Open season - Issue 68 - Magazine | Monocle

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Tucked away down a leafy side street on the northern shore of Yangon’s Inya Lake, two Michelin star-winning French chefs show young Burmese how to slice truffles for a rich forestiere sauce. Shwe Sa Bwe recently celebrated its first birthday and its bookings list reflects a city in flux: tourists, embassy staff and wealthy businessmen.

It’s one of a number of recent arrivals to join the city’s restaurant scene that is driven by new money and a hunger for high-end cuisine. Yangon is a city playing catch-up. The trainees here are drawn from a network of monasteries and orphanages across the country, and schooled in the art of French cooking. Its owner, François Stoupan, doesn’t expect to turn a profit until the end of next year but has a wider goal to train nearly 50 young locals who will disperse to kitchens around the city. “We take in underprivileged, but not destitute, children and train them to a high standard of cheffing,” he tells monocle.

Setting up business in Burma is riddled with obstacles. But as the country emerges from decades of stultifying junta-led rule, bold investors are streaming in. “I felt there was a gaping hole in the hospitality industry,” says Nico Elliott, who left a London career in finance and moved to Yangon earlier this year to set up the chic riverside Union Bar and Grill with his partner, Camilla Stopford Sackville, and local investors.

Business has exceeded expectations but the Union is “just the start”, says Elliott. The couple are working on their next projects – a contemporary “chickenery”, or yakitori and sake bar, as well as a boutique hotel and a speakeasy-cum-nightclub. “We want to set up a variety of places here: to stay, to eat, to drink. After all, this is the time,” he adds.

Burma’s quickly changing former capital presents an exciting prospect to entrepreneurs such as Elliott. But some argue that years of political oppression have left the Burmese at a disadvantage to foreign investors. Myo Min, who runs the PS Business School in Yangon, fears that the changes are happening too quickly. “We used to understand the market here,” he says. “Now we don’t know what will happen next and how to compete with the new giants. There are very few financial resources if we want to [start] our own business. [The government] is deregulating the market but there are lots of things that need reforming.”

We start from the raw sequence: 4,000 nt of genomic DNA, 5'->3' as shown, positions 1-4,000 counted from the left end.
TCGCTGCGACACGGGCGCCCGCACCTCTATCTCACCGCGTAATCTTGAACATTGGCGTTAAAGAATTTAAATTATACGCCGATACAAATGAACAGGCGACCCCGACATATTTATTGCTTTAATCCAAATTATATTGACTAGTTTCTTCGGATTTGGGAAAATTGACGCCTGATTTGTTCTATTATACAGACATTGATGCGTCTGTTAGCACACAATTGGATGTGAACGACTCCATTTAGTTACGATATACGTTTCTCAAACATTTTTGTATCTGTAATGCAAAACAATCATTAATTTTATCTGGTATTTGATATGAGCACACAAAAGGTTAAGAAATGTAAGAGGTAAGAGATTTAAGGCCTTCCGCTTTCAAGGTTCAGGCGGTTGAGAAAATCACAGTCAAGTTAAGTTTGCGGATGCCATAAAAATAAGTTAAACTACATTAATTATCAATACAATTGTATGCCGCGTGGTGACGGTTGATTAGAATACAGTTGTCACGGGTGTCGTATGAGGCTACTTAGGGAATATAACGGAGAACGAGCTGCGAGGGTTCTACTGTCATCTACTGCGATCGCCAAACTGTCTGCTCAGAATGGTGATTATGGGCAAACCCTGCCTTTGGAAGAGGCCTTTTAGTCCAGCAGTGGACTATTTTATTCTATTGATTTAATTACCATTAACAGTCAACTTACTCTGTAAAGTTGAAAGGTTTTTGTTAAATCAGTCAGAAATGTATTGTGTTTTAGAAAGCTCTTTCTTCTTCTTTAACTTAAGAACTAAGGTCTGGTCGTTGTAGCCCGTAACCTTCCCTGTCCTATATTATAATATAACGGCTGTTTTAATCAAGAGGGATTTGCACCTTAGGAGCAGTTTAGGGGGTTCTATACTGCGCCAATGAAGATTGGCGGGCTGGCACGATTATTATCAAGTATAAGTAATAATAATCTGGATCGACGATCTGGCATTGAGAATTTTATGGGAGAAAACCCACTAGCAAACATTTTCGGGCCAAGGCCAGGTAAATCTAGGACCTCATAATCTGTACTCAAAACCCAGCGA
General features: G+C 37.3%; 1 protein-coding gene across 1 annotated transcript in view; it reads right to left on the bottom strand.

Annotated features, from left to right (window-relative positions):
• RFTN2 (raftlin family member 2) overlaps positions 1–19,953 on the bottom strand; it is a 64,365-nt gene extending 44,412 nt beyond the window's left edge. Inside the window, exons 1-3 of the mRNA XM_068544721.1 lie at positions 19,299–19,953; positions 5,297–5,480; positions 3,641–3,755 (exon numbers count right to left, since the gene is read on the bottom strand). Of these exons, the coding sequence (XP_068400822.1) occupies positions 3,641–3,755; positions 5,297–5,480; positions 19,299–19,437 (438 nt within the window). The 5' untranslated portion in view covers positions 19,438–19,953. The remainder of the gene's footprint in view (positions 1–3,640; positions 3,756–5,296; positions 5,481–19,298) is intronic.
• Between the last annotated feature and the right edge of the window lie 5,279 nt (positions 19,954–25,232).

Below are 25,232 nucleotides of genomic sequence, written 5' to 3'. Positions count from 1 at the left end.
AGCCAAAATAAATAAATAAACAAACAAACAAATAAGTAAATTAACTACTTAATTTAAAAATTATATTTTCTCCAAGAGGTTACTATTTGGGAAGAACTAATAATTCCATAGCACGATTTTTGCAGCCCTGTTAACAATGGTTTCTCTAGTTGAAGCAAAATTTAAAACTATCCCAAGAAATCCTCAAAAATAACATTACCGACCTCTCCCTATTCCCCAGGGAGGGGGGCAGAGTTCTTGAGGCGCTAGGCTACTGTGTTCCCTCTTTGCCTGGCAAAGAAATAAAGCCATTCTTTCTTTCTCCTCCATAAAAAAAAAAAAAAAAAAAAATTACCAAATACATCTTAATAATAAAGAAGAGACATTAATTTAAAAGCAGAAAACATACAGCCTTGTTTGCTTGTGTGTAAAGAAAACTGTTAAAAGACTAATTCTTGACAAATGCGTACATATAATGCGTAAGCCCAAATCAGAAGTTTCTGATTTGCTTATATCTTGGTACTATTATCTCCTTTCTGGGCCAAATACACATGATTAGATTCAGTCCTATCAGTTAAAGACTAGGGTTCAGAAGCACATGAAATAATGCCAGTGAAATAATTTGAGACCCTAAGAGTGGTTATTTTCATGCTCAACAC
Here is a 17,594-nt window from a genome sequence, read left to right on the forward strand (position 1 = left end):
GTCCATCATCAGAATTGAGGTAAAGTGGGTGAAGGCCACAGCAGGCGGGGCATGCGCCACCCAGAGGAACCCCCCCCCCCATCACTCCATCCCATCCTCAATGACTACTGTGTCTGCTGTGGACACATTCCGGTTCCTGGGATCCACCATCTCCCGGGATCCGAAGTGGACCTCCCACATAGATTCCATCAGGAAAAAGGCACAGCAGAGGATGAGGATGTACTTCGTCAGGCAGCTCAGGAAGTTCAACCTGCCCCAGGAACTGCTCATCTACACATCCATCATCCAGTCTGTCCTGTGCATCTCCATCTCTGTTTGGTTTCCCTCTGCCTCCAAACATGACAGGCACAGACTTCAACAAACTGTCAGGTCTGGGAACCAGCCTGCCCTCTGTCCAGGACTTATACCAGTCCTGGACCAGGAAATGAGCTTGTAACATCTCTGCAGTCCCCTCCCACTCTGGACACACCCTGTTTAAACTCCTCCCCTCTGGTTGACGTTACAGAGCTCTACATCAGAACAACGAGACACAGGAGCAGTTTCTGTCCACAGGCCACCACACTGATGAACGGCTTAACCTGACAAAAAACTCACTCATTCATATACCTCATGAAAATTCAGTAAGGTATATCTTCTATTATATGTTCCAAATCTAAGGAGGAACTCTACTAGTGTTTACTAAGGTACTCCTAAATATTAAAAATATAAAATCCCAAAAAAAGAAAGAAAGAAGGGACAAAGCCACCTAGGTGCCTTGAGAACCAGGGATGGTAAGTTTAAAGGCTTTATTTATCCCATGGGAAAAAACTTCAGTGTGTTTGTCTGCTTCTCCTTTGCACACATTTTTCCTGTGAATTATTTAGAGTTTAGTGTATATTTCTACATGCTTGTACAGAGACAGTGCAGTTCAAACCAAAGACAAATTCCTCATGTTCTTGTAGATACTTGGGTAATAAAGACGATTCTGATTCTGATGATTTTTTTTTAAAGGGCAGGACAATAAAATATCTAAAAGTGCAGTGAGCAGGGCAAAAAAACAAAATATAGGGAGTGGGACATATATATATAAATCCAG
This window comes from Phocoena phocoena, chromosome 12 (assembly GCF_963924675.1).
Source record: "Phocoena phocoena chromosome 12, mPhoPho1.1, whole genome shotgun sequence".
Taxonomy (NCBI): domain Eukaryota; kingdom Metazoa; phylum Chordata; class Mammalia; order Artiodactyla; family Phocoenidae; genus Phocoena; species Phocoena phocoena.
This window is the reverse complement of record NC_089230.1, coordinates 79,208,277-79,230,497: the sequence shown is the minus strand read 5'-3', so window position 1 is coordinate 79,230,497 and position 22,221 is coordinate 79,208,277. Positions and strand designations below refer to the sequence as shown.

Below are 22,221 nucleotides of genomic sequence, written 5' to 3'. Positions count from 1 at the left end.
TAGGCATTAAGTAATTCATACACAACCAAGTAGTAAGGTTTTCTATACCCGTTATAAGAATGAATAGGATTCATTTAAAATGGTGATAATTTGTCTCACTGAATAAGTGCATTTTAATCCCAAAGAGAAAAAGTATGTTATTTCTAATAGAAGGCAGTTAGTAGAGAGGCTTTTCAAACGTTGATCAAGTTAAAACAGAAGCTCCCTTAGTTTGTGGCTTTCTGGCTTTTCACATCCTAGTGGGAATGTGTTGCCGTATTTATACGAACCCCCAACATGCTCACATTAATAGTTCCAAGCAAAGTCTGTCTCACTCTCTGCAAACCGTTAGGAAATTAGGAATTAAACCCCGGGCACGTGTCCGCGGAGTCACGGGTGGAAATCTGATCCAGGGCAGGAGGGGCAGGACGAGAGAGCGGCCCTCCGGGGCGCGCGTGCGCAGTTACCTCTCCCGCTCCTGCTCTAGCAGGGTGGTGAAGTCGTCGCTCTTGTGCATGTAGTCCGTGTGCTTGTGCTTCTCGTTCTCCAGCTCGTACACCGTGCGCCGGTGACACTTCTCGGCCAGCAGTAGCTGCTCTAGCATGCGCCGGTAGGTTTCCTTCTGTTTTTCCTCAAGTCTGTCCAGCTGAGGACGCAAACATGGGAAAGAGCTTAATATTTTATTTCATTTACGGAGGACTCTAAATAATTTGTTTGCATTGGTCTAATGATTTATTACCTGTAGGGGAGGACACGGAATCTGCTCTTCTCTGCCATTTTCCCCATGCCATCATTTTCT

Despite this, a crop of homespun businesses is emerging. Many of them are Burmese natives who have returned to their estranged homeland bursting with ideas. Such an example can be found in the fifth-floor apartment of a nondescript Yangon block – the last place you’d expect to find a New York-style fashion operation. Here, designer Mo Hom and several assistants cut and sew swathes of silks next to racks of creations for her first Asian boutique, opening in Singapore later this year.

It’s a long way from the world Mo Hom built when she left Burma a decade ago to study fashion design in New York. She worked for various fashion houses before opening her own boutique Lotus Hom in Soho in 2011.

Even as the business was taking off, Burma’s rapid opening in 2012 appeared to be the “perfect moment” to re-engage with her home country. “I wanted to be part of it and to contribute to Burma’s development,” she says.

Not long after, she closed up in New York and returned to launch an entirely new range of “Made in Myanmar” creations in Yangon’s first professional fashion show in early 2013. Mo Hom’s clothes include high-end silks and fine linens from Shan state, with minimalist, clean lines, sold at Yangon’s exclusive Governor’s Residence hotel and in the new Singapore boutique. She is also branching out into food and has launched a range of packaged, organic homemade dishes based on her Shan traditions, which sell through Citymart, the country’s leading supermarket chain.

One untold story of the democratisation process in Burma has been the return of the Burmese who fled abroad during the era of military rule. Of those who cut their teeth in businesses overseas, many have returned to invest in their homeland as the government loosens its grip on the economy and liberalisation gains pace. They are also a part of the changing face of Yangon and seek the same indulgences as the newly arrived Westerners.